These intelligence agents, known for their extreme violence, were also found in other departments of the Ministry of the Interior: state security, general intelligence, presidential security. They had a slush fund to finance their operations, which was not subject to any control, even the Court of Auditors. Ben Ali developed and restructured the organization chart of the Interior Ministry, which remained secret for a long time, according to the IVD report, in order to avoid any accountability and erase the chain of responsibilities. The tasks of these agents included manufacturing rumours, photos and defamatory videos against opponents, torture, stalking, telephone tapping, and Internet surveillance.

Less than two months after the fall of Ben Ali on 7 March 2011, political police networks were officially dismantled. However, the Ministry of the Interior refused to hand over its archives to the Commission. The latter succeeded in reconstructing in a different way the organization chart of this ministry, which had remained secret.

AN INVALUABLE SOURCE FOR RESEARCHERS

After four and a half years of existence, the Truth and Dignity Commission (IVD) finalized its overall report, a crucial act for any truth commission. This document, consisting of 1,700 pages divided into eight volumes, was submitted to the President of the Republic on 31 December 2018, to the Speaker of Parliament on 28 February 2019 and finally, after a long wait, to the Prime Minister on 19 April. On 26 March, the document was delivered to national and international civil society at a solemn ceremony held in the Tunis medina.

The report is very dense and reflects the wealth of information gathered during the mandate of the Commission, which covers the period from July 1955 to December 2013. Its information comes from various archives to which the IVD has had access, including those of the Presidency of the Republic, often signed in the hand of former President Ben Ali. In addition, there are hundreds of valuable diplomatic documents containing data on the colonial and post-colonial period. Finally, the closed-door testimonies of 49,654 victims (more than 60,000 hours of hearings), including 8,369 women, with their own documents, were also consulted. The truth commission also commissioned several researchers - sociologists, psychologists, urban planners - to carry out in-depth studies on subjects such as "the impact of repression on the lives of couples", "administrative control", "violations suffered by women from 1955 to 2013", and " Memories of women in the city".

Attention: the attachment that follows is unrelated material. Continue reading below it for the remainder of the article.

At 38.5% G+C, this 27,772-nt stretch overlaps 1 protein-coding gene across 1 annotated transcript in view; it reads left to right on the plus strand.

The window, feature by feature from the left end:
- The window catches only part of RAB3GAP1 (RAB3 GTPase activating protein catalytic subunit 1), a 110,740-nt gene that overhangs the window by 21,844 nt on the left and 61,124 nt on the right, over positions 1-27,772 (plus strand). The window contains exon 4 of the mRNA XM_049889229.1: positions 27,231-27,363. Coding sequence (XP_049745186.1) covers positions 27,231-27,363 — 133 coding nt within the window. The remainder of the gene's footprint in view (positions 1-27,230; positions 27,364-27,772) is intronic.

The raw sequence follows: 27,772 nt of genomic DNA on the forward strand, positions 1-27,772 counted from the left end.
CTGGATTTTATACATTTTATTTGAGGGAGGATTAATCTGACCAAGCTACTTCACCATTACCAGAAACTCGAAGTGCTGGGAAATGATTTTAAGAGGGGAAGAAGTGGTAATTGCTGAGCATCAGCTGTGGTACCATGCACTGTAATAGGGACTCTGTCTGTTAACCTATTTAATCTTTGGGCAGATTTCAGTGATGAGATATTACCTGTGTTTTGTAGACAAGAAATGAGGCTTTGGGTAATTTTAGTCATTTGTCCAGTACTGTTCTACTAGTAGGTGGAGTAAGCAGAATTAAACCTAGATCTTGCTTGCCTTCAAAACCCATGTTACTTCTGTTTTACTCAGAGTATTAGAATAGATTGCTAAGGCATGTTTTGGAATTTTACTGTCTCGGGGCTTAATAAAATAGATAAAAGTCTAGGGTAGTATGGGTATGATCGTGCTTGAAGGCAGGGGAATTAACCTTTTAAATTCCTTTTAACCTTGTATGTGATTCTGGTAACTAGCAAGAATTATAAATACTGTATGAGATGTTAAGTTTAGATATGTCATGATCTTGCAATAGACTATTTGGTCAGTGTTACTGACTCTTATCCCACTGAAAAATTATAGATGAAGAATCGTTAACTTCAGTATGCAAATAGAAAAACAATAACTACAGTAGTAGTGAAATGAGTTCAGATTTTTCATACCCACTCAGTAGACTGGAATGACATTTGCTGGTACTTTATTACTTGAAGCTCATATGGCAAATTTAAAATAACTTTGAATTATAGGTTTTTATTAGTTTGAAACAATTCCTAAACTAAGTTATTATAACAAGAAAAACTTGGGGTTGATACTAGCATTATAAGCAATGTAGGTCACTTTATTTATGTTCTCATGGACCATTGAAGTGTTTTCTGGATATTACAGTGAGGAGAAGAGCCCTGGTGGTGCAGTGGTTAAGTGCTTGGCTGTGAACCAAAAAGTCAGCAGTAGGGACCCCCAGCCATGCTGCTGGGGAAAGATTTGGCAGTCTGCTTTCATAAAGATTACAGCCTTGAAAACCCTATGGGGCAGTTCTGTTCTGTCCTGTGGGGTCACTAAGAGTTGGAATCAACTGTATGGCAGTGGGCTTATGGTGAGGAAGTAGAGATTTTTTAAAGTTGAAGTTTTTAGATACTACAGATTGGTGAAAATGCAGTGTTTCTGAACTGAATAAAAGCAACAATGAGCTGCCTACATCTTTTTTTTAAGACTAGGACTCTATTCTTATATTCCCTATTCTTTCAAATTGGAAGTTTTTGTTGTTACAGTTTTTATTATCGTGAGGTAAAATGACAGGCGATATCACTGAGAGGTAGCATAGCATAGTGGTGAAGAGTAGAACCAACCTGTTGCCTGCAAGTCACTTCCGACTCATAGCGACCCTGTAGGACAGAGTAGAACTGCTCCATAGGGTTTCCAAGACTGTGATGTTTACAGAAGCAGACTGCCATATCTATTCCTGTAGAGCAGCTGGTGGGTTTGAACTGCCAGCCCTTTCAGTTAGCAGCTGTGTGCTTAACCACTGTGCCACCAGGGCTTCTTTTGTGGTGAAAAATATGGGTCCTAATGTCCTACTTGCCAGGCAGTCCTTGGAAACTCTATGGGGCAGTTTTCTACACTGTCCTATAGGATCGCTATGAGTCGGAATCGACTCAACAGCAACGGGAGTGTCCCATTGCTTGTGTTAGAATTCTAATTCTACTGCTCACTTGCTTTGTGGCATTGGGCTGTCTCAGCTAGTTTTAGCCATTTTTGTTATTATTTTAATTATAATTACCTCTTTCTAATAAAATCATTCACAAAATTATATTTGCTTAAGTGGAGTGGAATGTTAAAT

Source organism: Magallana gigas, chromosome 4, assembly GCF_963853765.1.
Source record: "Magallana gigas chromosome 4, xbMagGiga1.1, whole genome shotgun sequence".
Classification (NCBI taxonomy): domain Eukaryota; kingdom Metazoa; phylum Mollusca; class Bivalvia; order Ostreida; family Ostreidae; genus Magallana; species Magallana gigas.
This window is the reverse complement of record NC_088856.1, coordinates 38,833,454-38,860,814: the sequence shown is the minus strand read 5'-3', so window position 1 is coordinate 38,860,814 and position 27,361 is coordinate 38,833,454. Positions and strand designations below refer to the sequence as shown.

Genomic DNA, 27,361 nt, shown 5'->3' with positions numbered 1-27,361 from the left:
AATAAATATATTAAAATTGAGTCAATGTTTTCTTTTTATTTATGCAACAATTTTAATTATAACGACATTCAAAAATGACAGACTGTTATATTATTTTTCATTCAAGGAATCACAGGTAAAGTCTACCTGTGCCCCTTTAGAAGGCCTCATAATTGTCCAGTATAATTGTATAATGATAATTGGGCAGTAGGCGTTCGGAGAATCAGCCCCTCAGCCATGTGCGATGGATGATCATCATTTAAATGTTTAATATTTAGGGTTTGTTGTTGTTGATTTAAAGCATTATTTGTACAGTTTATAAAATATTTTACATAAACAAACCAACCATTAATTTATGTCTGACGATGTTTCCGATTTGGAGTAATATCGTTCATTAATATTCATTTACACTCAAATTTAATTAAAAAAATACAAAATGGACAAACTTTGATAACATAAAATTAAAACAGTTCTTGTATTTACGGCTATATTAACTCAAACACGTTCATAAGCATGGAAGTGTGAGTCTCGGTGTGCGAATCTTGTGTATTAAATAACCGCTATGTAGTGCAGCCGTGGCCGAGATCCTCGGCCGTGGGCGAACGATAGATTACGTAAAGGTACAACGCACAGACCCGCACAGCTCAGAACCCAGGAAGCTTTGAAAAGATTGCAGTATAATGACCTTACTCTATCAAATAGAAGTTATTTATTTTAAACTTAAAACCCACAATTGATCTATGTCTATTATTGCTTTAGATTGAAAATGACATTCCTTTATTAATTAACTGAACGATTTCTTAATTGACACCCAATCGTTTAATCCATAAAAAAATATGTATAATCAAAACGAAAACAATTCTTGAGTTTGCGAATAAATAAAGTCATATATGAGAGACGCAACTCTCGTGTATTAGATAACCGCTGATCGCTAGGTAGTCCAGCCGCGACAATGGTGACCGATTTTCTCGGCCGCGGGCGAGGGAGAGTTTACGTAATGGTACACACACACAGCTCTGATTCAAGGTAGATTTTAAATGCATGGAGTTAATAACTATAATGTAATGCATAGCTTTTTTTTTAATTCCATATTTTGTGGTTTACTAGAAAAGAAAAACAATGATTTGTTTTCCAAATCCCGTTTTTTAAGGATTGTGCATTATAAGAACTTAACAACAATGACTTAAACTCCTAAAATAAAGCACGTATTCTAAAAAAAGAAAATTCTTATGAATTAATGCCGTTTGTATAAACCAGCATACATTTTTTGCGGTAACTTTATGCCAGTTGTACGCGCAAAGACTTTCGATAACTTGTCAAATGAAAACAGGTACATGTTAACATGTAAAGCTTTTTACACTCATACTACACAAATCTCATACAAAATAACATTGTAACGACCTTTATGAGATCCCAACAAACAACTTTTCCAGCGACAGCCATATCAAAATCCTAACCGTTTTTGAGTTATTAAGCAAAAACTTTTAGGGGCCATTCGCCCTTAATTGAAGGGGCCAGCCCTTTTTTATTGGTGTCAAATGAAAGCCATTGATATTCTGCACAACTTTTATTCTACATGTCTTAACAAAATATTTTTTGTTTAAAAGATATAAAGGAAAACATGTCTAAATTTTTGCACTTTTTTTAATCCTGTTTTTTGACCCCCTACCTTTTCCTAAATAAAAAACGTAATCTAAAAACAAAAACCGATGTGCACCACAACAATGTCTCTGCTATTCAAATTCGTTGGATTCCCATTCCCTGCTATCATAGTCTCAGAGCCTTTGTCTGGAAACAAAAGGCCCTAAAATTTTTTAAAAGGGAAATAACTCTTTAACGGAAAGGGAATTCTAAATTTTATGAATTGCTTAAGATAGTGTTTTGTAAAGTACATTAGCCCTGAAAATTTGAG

A precise diagnosis of repression

Over 783 pages, four parts of the report are devoted to analysing the mechanisms of the despotic system. This is developed through the Commission's investigations, testimonies, and archives that reveal the extent of system-based crimes, corruption and abuse of public property, violations against women and children, and human rights violations. The other volumes deal with the mandate of the IVD, reparations and rehabilitation, the national consultation on the comprehensive reparations programme and guarantees of non-repetition.

Many will say that much of the material collected in this report is already known to Tunisians. Another remark is in order: the report is uneven, with some parts being much more detailed and developed than others. It is regrettable, for example, that the volume devoted to violations against women and children is rather small, despite the very large number of testimonies collected. But the report has major assets: it makes a precise and documented diagnosis of the extent of Tunisia's business and security excesses, particularly during the Ben Ali regime; it determines responsibilities (names of perpetrators and political leaders are mentioned); and makes recommendations to end injustice and repression in all its forms. The report provides an invaluable tool for historians, political scientists, lawyers, sociologists and journalists. The work of remembrance on the repression has only just begun.

O.B.